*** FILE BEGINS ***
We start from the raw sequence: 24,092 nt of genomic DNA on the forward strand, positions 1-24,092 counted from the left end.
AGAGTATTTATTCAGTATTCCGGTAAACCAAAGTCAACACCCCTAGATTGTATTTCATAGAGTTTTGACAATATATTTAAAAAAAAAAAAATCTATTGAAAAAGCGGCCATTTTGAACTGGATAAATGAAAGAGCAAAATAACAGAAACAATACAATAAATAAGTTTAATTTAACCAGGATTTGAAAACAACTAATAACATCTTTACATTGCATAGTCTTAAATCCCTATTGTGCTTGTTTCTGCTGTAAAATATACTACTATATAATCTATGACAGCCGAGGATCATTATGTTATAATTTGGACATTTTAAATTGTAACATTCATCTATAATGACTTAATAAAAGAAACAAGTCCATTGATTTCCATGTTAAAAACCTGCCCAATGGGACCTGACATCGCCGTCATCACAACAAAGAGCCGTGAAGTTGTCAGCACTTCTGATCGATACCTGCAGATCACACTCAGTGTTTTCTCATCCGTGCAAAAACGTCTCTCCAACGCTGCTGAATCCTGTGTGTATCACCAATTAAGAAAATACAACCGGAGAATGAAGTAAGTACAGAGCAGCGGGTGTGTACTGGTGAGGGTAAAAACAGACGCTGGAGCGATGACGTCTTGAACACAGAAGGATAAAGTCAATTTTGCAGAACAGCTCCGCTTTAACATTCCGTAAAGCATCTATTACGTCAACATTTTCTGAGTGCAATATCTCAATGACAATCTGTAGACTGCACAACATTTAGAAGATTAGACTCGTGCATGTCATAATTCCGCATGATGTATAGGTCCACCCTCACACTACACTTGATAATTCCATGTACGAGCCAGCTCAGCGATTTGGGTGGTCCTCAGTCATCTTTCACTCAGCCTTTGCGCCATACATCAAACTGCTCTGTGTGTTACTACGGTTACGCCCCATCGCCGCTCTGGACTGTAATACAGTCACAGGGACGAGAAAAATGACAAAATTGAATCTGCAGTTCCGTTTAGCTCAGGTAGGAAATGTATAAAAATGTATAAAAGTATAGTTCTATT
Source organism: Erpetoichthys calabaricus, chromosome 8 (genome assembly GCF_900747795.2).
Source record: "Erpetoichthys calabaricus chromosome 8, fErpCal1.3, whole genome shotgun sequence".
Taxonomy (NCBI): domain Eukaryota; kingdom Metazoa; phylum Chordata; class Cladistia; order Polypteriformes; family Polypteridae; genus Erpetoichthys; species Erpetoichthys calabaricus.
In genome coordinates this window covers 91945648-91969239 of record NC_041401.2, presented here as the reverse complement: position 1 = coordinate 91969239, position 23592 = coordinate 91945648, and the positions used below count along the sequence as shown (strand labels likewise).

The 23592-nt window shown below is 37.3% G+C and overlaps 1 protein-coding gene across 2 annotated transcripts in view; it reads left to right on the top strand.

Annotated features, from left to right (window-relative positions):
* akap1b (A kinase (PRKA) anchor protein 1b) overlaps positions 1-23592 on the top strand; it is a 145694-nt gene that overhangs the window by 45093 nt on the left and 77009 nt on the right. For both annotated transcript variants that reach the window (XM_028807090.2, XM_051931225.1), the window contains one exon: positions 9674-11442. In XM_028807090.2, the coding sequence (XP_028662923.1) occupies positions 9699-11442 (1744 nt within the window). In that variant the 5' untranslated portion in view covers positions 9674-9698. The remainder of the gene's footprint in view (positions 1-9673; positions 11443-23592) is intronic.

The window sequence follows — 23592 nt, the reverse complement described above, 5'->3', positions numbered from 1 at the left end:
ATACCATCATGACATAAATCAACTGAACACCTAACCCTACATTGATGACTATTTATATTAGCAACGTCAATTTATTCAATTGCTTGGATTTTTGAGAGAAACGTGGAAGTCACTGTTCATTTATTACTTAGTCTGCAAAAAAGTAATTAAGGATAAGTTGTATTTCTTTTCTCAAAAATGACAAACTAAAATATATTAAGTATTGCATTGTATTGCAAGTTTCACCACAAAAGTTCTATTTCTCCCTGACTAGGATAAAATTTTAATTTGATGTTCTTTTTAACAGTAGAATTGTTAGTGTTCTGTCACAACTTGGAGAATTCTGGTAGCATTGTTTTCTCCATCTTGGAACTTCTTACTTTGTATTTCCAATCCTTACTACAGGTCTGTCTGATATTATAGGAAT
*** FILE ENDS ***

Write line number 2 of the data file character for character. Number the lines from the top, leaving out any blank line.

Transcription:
AGAGTATTTATTCAGTATTCCGGTAAACCAAAGTCAACACCCCTAGATTGTATTTCATAGAGTTTTGACAATATATTTAAAAAAAAAAAAATCTATTGAAAAAGCGGCCATTTTGAACTGGATAAATGAAAGAGCAAAATAACAGAAACAATACAATAAATAAGTTTAATTTAACCAGGATTTGAAAACAACTAATAACATCTTTACATTGCATAGTCTTAAATCCCTATTGTGCTTGTTTCTGCTGTAAAATATACTACTATATAATCTATGACAGCCGAGGATCATTATGTTATAATTTGGACATTTTAAATTGTAACATTCATCTATAATGACTTAATAAAAGAAACAAGTCCATTGATTTCCATGTTAAAAACCTGCCCAATGGGACCTGACATCGCCGTCATCACAACAAAGAGCCGTGAAGTTGTCAGCACTTCTGATCGATACCTGCAGATCACACTCAGTGTTTTCTCATCCGTGCAAAAACGTCTCTCCAACGCTGCTGAATCCTGTGTGTATCACCAATTAAGAAAATACAACCGGAGAATGAAGTAAGTACAGAGCAGCGGGTGTGTACTGGTGAGGGTAAAAACAGACGCTGGAGCGATGACGTCTTGAACACAGAAGGATAAAGTCAATTTTGCAGAACAGCTCCGCTTTAACATTCCGTAAAGCATCTATTACGTCAACATTTTCTGAGTGCAATATCTCAATGACAATCTGTAGACTGCACAACATTTAGAAGATTAGACTCGTGCATGTCATAATTCCGCATGATGTATAGGTCCACCCTCACACTACACTTGATAATTCCATGTACGAGCCAGCTCAGCGATTTGGGTGGTCCTCAGTCATCTTTCACTCAGCCTTTGCGCCATACATCAAACTGCTCTGTGTGTTACTACGGTTACGCCCCATCGCCGCTCTGGACTGTAATACAGTCACAGGGACGAGAAAAATGACAAAATTGAATCTGCAGTTCCGTTTAGCTCAGGTAGGAAATGTATAAAAATGTATAAAAGTATAGTTCTATT